Protection for convicted MPs: Unnecessary ordinance

Last Updated: Fri, Sep 27, 2013 00:45 hrs

New Delhi: The ordinance approved by the United Progressive Alliance government that negates a key aspect of the Supreme Court’s judgment disallowing a convicted legislator from continuing to be a member of the House by going on appeal is so ham-handed that it looks likely to result in an own goal. The action, apart from being bad in principle, has also been inept in execution.

All political parties must share the blame for the growing criminalisation of politics in the country. But the unity of the political class on such issues appears to have broken down. Almost all of them are now opposing the UPA government’s plan to bring an ordinance that would have restored the status quo ante by allowing a convicted legislator to carry on in a business-as-usual manner after going on appeal.

Apart from the legal or moral aspect, the politics of the whole matter has put the Congress and the UPA on the defensive.

It is being widely alleged that the UPA has gone in for the ordinance in order to protect a key ally, Lalu Prasad, who may be found guilty in a fodder scam case, judgment for which is round the corner. Not only does this give the Congress a bad name, the ineptitude involved is twofold.

One, even if the ordinance is promulgated and eventually passed by Parliament, it will allow a convicted legislator to only participate in the proceedings of the House; he would be able to neither vote nor draw his entitlements. His moral standing will, thus, be completely undermined and it is difficult to see how he will gain by simply attending the legislature. Therefore, the question to be posed to the Congress is: what is this in aid of?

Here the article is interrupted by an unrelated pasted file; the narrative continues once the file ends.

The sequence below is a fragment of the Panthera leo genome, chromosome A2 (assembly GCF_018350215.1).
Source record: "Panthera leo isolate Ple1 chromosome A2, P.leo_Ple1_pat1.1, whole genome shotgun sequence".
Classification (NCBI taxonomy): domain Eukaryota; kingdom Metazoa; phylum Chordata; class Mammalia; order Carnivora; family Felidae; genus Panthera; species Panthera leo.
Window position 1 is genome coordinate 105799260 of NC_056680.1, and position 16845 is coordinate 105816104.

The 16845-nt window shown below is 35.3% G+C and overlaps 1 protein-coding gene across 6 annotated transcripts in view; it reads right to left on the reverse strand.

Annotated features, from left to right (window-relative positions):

The second aspect is more substantive. Principal Opposition parties like the Bharatiya Janata Party and the Communist Party of India (Marxist) went along with the other amendment that gives reprieve to those charged. The BJP was all for going along with the second amendment also that sought to give reprieve to those convicted, but later had a change of heart allegedly when it realised the ordinance was meant to bail out Mr Prasad.

By opposing the second amendment at the last moment, the BJP has managed to shift the spotlight on to the Congress, which in the months to come is likely to bear the whole burden of siding with criminals against a Supreme Court trying to clean the Augean stables.

Several outcomes are possible. There are already appeals to the president not to sign the ordinance. He can certainly ask for it to be reconsidered, an option that he should consider.

Another possibility is that with most of the political class now against the Congress on the matter, the chances of the ordinance getting converted into law are slim.

Expediency, not principles, will prompt the Opposition parties to challenge the amendment Bill in Parliament. The best course for the Congress would be not to go ahead with the ordinance in view of current realities.

This will lead to a temporary loss of face but the political downside, once public attention moves to other things, will be minimal. All that the president needs to do is to delay taking a decision on the ordinance that is before him for his assent.

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